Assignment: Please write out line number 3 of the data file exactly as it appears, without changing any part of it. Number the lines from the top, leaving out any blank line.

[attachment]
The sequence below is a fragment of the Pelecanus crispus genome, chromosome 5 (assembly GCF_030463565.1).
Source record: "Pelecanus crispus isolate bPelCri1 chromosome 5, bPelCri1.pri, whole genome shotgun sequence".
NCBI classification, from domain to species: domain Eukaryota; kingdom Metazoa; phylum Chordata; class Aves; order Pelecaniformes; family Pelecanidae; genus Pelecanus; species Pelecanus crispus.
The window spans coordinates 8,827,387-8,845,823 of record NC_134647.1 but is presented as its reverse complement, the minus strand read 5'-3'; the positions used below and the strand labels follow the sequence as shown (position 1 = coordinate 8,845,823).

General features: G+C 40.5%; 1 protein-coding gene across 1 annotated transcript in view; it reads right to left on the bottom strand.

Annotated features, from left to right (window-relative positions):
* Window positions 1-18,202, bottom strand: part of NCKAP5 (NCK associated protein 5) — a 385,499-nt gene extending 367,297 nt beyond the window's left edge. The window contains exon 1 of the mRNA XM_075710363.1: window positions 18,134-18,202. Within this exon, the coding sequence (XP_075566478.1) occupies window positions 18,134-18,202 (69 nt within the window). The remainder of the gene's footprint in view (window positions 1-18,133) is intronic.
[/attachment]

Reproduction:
NCBI classification, from domain to species: domain Eukaryota; kingdom Metazoa; phylum Chordata; class Aves; order Pelecaniformes; family Pelecanidae; genus Pelecanus; species Pelecanus crispus.